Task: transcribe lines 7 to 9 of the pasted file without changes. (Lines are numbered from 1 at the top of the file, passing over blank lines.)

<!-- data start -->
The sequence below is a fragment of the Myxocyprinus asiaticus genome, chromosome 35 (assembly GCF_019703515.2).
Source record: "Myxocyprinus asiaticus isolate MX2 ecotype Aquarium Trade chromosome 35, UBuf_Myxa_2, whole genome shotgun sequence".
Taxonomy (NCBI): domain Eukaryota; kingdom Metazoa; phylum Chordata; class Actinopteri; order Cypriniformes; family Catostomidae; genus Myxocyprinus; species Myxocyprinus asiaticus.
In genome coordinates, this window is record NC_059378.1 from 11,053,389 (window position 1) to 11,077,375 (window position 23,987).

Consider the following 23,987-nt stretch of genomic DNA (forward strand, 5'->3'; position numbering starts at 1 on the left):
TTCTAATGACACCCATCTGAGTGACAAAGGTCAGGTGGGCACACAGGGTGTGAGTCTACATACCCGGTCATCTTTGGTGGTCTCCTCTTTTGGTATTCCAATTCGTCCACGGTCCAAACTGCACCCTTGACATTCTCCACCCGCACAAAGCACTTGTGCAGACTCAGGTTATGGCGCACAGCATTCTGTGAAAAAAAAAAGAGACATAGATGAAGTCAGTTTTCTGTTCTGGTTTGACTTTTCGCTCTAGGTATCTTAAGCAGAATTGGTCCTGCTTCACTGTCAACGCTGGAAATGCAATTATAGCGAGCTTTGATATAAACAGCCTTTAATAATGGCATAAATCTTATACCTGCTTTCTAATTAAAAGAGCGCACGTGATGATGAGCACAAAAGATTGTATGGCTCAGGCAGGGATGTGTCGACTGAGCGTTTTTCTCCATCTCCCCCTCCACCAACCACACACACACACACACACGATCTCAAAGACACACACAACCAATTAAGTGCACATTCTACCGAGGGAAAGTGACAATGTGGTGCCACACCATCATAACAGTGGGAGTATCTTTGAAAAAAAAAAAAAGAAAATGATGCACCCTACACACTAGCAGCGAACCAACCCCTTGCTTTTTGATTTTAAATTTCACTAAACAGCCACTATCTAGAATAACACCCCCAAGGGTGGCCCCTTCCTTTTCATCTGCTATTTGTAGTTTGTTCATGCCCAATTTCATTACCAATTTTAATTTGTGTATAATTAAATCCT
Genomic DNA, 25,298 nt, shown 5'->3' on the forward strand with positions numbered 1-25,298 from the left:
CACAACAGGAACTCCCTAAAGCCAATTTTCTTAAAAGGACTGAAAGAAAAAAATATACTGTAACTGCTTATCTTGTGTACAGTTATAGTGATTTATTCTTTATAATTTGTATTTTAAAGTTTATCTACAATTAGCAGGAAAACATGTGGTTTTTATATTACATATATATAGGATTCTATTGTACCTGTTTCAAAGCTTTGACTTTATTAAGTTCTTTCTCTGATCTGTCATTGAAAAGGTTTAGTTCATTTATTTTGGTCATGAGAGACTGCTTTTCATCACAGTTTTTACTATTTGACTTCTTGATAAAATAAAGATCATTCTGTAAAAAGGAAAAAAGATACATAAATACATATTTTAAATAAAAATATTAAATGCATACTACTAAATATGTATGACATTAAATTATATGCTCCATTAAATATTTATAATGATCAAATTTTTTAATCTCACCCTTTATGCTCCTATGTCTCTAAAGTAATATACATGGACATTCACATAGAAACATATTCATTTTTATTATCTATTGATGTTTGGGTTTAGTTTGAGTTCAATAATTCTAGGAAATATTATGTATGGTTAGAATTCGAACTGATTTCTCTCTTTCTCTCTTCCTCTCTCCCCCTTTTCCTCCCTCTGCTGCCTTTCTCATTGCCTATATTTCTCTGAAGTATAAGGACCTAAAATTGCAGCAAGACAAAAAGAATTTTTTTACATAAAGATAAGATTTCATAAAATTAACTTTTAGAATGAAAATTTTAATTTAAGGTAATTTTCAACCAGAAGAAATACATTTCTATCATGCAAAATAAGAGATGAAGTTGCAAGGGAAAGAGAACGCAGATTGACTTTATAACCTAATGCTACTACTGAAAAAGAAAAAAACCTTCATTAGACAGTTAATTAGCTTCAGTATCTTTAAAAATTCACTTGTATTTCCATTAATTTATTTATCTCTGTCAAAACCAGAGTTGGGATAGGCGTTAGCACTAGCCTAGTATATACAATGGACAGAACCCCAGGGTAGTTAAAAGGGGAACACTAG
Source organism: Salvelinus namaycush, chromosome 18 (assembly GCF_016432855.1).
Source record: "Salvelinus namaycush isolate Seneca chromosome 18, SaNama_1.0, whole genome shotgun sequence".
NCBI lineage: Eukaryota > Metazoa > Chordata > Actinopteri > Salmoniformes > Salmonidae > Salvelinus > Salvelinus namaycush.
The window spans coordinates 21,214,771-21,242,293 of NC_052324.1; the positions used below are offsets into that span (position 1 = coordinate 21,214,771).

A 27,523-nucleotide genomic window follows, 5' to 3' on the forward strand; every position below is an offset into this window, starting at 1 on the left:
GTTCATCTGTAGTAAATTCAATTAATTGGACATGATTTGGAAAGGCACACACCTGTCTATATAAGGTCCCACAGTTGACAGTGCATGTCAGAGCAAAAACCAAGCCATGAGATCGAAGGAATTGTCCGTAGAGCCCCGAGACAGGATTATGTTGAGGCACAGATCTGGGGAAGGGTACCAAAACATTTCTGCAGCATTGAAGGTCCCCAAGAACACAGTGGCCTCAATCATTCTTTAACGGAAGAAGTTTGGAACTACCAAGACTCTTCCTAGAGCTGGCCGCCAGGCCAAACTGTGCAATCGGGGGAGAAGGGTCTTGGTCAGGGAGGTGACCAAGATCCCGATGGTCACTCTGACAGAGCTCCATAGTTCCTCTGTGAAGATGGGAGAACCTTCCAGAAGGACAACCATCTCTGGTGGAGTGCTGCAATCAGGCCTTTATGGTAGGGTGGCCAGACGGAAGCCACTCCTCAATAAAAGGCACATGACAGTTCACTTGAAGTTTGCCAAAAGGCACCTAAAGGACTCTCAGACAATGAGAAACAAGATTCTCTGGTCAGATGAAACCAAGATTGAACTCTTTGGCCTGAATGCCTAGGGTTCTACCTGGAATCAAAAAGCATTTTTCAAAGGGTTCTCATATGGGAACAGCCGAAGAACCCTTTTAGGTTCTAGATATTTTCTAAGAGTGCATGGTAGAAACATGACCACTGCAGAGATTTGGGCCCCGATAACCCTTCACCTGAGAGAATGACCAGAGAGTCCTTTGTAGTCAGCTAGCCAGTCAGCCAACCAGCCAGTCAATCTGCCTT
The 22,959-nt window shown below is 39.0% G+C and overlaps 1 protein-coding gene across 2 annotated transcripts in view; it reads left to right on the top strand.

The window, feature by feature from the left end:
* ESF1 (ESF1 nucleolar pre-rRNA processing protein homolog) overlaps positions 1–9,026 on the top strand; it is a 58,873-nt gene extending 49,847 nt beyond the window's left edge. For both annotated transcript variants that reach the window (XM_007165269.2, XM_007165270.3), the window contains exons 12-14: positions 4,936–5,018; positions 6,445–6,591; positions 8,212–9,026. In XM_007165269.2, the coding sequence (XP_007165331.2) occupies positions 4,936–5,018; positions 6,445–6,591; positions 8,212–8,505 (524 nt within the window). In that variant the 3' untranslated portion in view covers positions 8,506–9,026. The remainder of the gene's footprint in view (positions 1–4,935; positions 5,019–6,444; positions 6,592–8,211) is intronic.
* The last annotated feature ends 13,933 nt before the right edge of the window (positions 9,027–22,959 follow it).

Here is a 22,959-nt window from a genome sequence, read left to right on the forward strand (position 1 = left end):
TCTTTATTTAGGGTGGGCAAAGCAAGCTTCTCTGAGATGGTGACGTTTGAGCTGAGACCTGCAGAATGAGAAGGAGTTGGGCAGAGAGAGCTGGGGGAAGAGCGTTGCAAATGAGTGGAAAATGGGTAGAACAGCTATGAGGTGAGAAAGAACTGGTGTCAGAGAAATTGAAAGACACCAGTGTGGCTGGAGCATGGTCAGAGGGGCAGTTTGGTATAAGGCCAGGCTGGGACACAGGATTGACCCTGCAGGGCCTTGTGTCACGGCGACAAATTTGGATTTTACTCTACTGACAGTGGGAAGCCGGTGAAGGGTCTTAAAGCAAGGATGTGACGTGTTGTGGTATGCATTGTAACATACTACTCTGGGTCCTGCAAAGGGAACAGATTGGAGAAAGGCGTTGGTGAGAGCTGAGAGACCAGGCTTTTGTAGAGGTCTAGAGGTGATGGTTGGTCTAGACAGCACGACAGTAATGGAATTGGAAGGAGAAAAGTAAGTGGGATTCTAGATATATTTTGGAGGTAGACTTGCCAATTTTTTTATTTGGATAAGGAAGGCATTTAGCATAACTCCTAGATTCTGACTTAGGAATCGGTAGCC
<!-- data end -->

Genomic DNA, 25,298 nt, shown 5'->3' on the forward strand with positions numbered 1-25,298 from the left:
CACAACAGGAACTCCCTAAAGCCAATTTTCTTAAAAGGACTGAAAGAAAAAAATATACTGTAACTGCTTATCTTGTGTACAGTTATAGTGATTTATTCTTTATAATTTGTATTTTAAAGTTTATCTACAATTAGCAGGAAAACATGTGGTTTTTATATTACATATATATAGGATTCTATTGTACCTGTTTCAAAGCTTTGACTTTATTAAGTTCTTTCTCTGATCTGTCATTGAAAAGGTTTAGTTCATTTATTTTGGTCATGAGAGACTGCTTTTCATCACAGTTTTTACTATTTGACTTCTTGATAAAATAAAGATCATTCTGTAAAAAGGAAAAAAGATACATAAATACATATTTTAAATAAAAATATTAAATGCATACTACTAAATATGTATGACATTAAATTATATGCTCCATTAAATATTTATAATGATCAAATTTTTTAATCTCACCCTTTATGCTCCTATGTCTCTAAAGTAATATACATGGACATTCACATAGAAACATATTCATTTTTATTATCTATTGATGTTTGGGTTTAGTTTGAGTTCAATAATTCTAGGAAATATTATGTATGGTTAGAATTCGAACTGATTTCTCTCTTTCTCTCTTCCTCTCTCCCCCTTTTCCTCCCTCTGCTGCCTTTCTCATTGCCTATATTTCTCTGAAGTATAAGGACCTAAAATTGCAGCAAGACAAAAAGAATTTTTTTACATAAAGATAAGATTTCATAAAATTAACTTTTAGAATGAAAATTTTAATTTAAGGTAATTTTCAACCAGAAGAAATACATTTCTATCATGCAAAATAAGAGATGAAGTTGCAAGGGAAAGAGAACGCAGATTGACTTTATAACCTAATGCTACTACTGAAAAAGAAAAAAACCTTCATTAGACAGTTAATTAGCTTCAGTATCTTTAAAAATTCACTTGTATTTCCATTAATTTATTTATCTCTGTCAAAACCAGAGTTGGGATAGGCGTTAGCACTAGCCTAGTATATACAATGGACAGAACCCCAGGGTAGTTAAAAGGGGAACACTAG
Source organism: Salvelinus namaycush, chromosome 18 (assembly GCF_016432855.1).